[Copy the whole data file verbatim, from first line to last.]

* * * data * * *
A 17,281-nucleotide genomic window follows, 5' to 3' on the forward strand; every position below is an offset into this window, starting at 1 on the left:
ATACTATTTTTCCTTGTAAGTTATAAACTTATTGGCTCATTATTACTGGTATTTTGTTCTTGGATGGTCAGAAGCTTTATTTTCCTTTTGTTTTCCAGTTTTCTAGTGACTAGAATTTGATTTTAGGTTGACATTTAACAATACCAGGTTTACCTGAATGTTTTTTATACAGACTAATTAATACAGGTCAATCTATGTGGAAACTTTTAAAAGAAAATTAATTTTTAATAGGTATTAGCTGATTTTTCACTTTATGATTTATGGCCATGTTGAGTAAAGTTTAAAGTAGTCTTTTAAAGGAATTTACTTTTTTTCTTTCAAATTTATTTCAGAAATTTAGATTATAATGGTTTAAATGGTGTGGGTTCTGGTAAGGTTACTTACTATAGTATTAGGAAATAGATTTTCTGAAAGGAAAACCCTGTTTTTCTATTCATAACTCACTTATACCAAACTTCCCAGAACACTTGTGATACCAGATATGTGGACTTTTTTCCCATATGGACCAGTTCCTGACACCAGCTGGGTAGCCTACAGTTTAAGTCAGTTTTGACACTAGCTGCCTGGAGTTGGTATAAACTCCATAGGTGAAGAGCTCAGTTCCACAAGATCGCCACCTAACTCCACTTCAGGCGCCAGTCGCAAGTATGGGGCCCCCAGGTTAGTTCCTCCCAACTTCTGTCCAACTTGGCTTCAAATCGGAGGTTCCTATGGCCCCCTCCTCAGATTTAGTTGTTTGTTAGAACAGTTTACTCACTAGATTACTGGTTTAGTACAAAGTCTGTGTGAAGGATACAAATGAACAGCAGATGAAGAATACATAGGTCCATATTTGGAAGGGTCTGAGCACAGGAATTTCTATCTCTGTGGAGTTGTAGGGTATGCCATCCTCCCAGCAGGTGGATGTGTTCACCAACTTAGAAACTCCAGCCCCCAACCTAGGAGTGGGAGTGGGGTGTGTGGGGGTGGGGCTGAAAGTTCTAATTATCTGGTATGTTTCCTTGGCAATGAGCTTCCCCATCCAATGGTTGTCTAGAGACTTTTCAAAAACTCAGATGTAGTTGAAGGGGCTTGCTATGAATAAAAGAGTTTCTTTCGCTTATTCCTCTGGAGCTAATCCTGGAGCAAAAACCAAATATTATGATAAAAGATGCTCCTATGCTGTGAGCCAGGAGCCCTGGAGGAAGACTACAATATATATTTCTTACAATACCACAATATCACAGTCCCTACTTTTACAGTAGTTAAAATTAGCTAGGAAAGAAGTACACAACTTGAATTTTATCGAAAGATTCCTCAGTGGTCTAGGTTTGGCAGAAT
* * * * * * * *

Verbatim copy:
A 17,281-nucleotide genomic window follows, 5' to 3' on the forward strand; every position below is an offset into this window, starting at 1 on the left:
ATACTATTTTTCCTTGTAAGTTATAAACTTATTGGCTCATTATTACTGGTATTTTGTTCTTGGATGGTCAGAAGCTTTATTTTCCTTTTGTTTTCCAGTTTTCTAGTGACTAGAATTTGATTTTAGGTTGACATTTAACAATACCAGGTTTACCTGAATGTTTTTTATACAGACTAATTAATACAGGTCAATCTATGTGGAAACTTTTAAAAGAAAATTAATTTTTAATAGGTATTAGCTGATTTTTCACTTTATGATTTATGGCCATGTTGAGTAAAGTTTAAAGTAGTCTTTTAAAGGAATTTACTTTTTTTCTTTCAAATTTATTTCAGAAATTTAGATTATAATGGTTTAAATGGTGTGGGTTCTGGTAAGGTTACTTACTATAGTATTAGGAAATAGATTTTCTGAAAGGAAAACCCTGTTTTTCTATTCATAACTCACTTATACCAAACTTCCCAGAACACTTGTGATACCAGATATGTGGACTTTTTTCCCATATGGACCAGTTCCTGACACCAGCTGGGTAGCCTACAGTTTAAGTCAGTTTTGACACTAGCTGCCTGGAGTTGGTATAAACTCCATAGGTGAAGAGCTCAGTTCCACAAGATCGCCACCTAACTCCACTTCAGGCGCCAGTCGCAAGTATGGGGCCCCCAGGTTAGTTCCTCCCAACTTCTGTCCAACTTGGCTTCAAATCGGAGGTTCCTATGGCCCCCTCCTCAGATTTAGTTGTTTGTTAGAACAGTTTACTCACTAGATTACTGGTTTAGTACAAAGTCTGTGTGAAGGATACAAATGAACAGCAGATGAAGAATACATAGGTCCATATTTGGAAGGGTCTGAGCACAGGAATTTCTATCTCTGTGGAGTTGTAGGGTATGCCATCCTCCCAGCAGGTGGATGTGTTCACCAACTTAGAAACTCCAGCCCCCAACCTAGGAGTGGGAGTGGGGTGTGTGGGGGTGGGGCTGAAAGTTCTAATTATCTGGTATGTTTCCTTGGCAATGAGCTTCCCCATCCAATGGTTGTCTAGAGACTTTTCAAAAACTCAGATGTAGTTGAAGGGGCTTGCTATGAATAAAAGAGTTTCTTTCGCTTATTCCTCTGGAGCTAATCCTGGAGCAAAAACCAAATATTATGATAAAAGATGCTCCTATGCTGTGAGCCAGGAGCCCTGGAGGAAGACTACAATATATATTTCTTACAATACCACAATATCACAGTCCCTACTTTTACAGTAGTTAAAATTAGCTAGGAAAGAAGTACACAACTTGAATTTTATCGAAAGATTCCTCAGTGGTCTAGGTTTGGCAGAAT